Olson taking over West Funeral Home
Serving the area for 97 years, West Funeral Home, West Fargo and Casselton, has earned the honorable distinction as the longest running licensed funeral home in the state owned by the same family.
Craig Olson plans to carry on that tradition after taking over fourth generation ownership of the business May 3 from his uncle William "Bill" West.
The business was originally founded by Bill's grandfather, Soren S. West, who graduated from Worsham College of Embalming in Chicago, Ill. in 1914. In 1916, he and his family moved to Casselton, where they established the West Funeral Home and Furniture Store.
In 1935, Soren's son, Wayne G. West also graduated from Worsham College and returned to Casselton to work for his father. He purchased the business in 1945.
Upon graduating in 1970 from the Wisconsin Institute of Mortuary Science in Milwaukee, Wis. Wayne's son, William "Bill" West began working there. In 1974, Bill built the West Fargo location and eventually acquired the funeral home in Casselton from his father in 1979.
After 30 years of service to West Fargo, the facility underwent an extensive addition and remodeling project in 2004. The Casselton location was also recently updated.
Olson comes to the position with 16 years as a funeral director at West Funeral Home, carrying on the long standing commitment of providing dignified and compassionate service to families during their time of greatest need.
A self-professed workaholic, the roots of Olson's caring run deep, literally growing up around a profession that would actually elude him for a while when decision making time came regarding his future.
Olson grew up on the family farm between Argusville and Arthur (his mom, Jeanne, is Bill West's sister), attended grade school in Hunter graduating from Dakota High in Arthur, and went onto attend North Dakota State University earning a business and economics degree. The latter year and a half of his schooling he worked part time for the ASCS office and also helped out at West Funeral Home on occasion.
After graduating in 1994, Olson thought about attending mortuary school but was unsure that was the direction he wanted to pursue. Consequently, he was offered a fulltime position for ASCS and decided he would be foolish not to take it and explore the opportunities.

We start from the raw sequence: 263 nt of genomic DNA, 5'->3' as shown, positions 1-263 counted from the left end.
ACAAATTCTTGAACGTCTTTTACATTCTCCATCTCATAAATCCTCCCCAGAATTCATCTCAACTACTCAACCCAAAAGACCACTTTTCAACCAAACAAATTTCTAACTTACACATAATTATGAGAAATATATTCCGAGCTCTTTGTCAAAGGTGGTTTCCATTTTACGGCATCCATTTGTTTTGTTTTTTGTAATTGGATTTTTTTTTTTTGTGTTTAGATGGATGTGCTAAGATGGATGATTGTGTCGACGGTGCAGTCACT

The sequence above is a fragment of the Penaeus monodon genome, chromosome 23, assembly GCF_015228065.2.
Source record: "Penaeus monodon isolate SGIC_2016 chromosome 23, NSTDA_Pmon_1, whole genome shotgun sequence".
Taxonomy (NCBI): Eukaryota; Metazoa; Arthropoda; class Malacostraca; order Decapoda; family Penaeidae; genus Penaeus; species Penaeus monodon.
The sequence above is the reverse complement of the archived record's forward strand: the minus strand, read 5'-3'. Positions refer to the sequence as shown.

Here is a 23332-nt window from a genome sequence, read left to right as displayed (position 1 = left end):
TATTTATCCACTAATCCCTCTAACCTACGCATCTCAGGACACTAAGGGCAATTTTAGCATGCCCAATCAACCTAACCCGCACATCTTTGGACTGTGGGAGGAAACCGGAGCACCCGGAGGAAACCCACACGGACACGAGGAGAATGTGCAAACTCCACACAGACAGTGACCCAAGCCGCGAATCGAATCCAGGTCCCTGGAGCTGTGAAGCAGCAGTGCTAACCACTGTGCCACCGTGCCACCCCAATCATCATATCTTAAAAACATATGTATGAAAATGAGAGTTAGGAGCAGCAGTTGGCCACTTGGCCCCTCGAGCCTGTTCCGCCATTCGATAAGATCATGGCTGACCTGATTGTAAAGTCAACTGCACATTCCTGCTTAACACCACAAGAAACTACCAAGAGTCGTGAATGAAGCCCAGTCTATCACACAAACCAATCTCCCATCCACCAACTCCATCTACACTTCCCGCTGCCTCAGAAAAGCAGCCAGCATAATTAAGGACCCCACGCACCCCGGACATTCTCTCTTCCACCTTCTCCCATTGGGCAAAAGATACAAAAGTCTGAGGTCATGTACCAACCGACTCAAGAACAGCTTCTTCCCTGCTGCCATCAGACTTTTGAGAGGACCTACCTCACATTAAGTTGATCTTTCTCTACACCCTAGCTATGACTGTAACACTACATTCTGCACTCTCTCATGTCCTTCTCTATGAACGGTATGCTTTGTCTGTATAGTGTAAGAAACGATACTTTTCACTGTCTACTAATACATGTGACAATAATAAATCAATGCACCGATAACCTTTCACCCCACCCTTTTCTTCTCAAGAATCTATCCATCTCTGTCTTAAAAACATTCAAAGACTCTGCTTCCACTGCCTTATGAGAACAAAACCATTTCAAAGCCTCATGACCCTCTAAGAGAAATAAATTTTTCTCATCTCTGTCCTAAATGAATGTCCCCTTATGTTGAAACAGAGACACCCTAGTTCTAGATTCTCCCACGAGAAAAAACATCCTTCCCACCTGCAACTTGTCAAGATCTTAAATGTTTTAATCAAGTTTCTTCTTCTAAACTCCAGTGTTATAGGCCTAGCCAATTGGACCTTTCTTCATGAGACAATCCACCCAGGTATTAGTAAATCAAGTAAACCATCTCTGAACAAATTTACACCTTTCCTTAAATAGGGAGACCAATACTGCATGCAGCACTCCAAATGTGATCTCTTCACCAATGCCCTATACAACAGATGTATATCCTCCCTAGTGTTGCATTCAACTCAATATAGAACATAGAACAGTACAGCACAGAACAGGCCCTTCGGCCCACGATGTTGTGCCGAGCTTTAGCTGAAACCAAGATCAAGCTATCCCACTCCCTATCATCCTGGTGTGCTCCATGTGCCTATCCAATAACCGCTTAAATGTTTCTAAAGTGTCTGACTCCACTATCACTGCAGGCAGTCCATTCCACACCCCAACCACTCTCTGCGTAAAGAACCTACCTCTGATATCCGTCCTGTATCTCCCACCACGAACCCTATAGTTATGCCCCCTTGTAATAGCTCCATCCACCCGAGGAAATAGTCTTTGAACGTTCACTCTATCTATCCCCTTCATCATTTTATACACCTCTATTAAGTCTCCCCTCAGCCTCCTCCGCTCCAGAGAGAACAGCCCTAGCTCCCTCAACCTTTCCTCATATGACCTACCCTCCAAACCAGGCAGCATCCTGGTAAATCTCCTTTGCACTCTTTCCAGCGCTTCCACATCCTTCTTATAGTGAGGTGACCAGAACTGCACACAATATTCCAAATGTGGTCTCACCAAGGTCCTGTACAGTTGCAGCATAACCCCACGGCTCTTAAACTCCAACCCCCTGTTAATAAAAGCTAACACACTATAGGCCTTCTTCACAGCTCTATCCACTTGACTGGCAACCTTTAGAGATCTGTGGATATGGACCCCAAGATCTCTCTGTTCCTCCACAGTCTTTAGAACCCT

The job took him to several county offices throughout the state and, ironically, it was during these travels that Olson was pulled toward the mortuary profession.
As he remembers "My passion for funeral service came in my journey across the state on my weekly business as I was drawn to funeral imagery that presented itself whether it was driving down the highway seeing a funeral procession or seeing a hearse fill up with gas. I realized that all of these things I was noticing were more than coincidences, they were more of a calling into the funeral service and finally they all became too powerful for me not to act on."
Olson said from a family standpoint everybody was supportive, "but there was a lot of concern over whether or not I wanted to be that dedicated to what would be required of the work in terms of the long hours, nights and weekends and the missed family activities."
Olson ultimately realized that it would be all worth it, so after ten months he resigned and started on a quest for mortuary school; graduating with high distinction in 1997 from the University of Minnesota Minneapolis with a bachelors degree in Mortuary Science.
As fate would have it, Olson was fortunate to be called into the family business immediately when a retirement in West Fargo left an open position and he promptly agreed to accept it. .
That brings the story to today and the next new chapter in his life that will now affect Olson's family on a larger scale. His wife, Laura, will be coordinating payroll and bookkeeping responsibilities on a part-time basis, and both will be devoting as much time as possible to little Evie, their 17-month old daughter.
"For me it is really an honor and privilege to be able to continue the family tradition," Olson stated. "I have a special passion and dedication to providing quality service and value for what we do as well as making sure people get everything they need on behalf of their loved one to help them through literally one of the toughest times of their lives. I take that trust the family gives you very seriously."
Olson said part of that trust will continue to focus on special remembrances that go into making the day uniquely special to a family, here mentioning a Harley Davidson and a horse carriage that were recently incorporated into services representing a life. "Details are what it is all about and if there is something unique or special people can have or hold onto that is just very important."
Olson said eventually he will try to incorporate new elements into the daily experience at West Funeral Home that will provide a little extra comfort - like a small hospitality center, with coffee, bottled water, and snacks, available to families at all times; as well as a special area for the little children, with toys, and video viewing capabilities.
Commenting on his departure after a forty-year association, Bill West said he has mixed emotions but feels really good about the transition that results in a fourth generation of ownership. "Life is a series of stages for everyone and for me it's time for someone younger with more energy and new ideas and enthusiasm to continue the tradition that we have been working on in the Red River Valley since 1916. I wish Craig well. He is talented and committed and I am quite confident he will do a good job of fostering the kind of operation that we have all been trying to build for almost 100 years."West Funeral Home is located at 321 Sheyenne St. in West Fargo and 31 6th Ave. N., Casselton. Inquiries can be made by calling 282-6699, West Fargo, and 347-4422, Casselton. More information is available online at www.westfuneralhome.com